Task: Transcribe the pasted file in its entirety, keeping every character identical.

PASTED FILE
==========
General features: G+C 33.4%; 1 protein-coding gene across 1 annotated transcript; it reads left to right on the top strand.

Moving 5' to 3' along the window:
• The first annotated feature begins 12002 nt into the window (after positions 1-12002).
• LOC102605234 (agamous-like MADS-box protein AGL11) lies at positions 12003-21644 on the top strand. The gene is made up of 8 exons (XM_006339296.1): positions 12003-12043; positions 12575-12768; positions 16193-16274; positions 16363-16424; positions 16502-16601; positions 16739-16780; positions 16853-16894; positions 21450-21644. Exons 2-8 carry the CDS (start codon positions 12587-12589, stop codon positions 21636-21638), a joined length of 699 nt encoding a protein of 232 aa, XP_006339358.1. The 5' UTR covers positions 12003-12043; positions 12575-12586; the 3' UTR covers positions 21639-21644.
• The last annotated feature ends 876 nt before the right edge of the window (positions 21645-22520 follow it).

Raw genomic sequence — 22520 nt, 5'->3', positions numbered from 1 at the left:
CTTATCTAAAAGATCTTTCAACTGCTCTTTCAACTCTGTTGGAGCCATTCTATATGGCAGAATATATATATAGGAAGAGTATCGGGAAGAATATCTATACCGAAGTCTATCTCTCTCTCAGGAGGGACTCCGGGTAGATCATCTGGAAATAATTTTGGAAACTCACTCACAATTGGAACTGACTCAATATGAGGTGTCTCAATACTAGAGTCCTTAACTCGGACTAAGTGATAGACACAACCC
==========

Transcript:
General features: G+C 33.4%; 1 protein-coding gene across 1 annotated transcript; it reads left to right on the top strand.

Moving 5' to 3' along the window:
• The first annotated feature begins 12002 nt into the window (after positions 1-12002).
• LOC102605234 (agamous-like MADS-box protein AGL11) lies at positions 12003-21644 on the top strand. The gene is made up of 8 exons (XM_006339296.1): positions 12003-12043; positions 12575-12768; positions 16193-16274; positions 16363-16424; positions 16502-16601; positions 16739-16780; positions 16853-16894; positions 21450-21644. Exons 2-8 carry the CDS (start codon positions 12587-12589, stop codon positions 21636-21638), a joined length of 699 nt encoding a protein of 232 aa, XP_006339358.1. The 5' UTR covers positions 12003-12043; positions 12575-12586; the 3' UTR covers positions 21639-21644.
• The last annotated feature ends 876 nt before the right edge of the window (positions 21645-22520 follow it).

Raw genomic sequence — 22520 nt, 5'->3', positions numbered from 1 at the left:
CTTATCTAAAAGATCTTTCAACTGCTCTTTCAACTCTGTTGGAGCCATTCTATATGGCAGAATATATATATAGGAAGAGTATCGGGAAGAATATCTATACCGAAGTCTATCTCTCTCTCAGGAGGGACTCCGGGTAGATCATCTGGAAATAATTTTGGAAACTCACTCACAATTGGAACTGACTCAATATGAGGTGTCTCAATACTAGAGTCCTTAACTCGGACTAAGTGATAGACACAACCC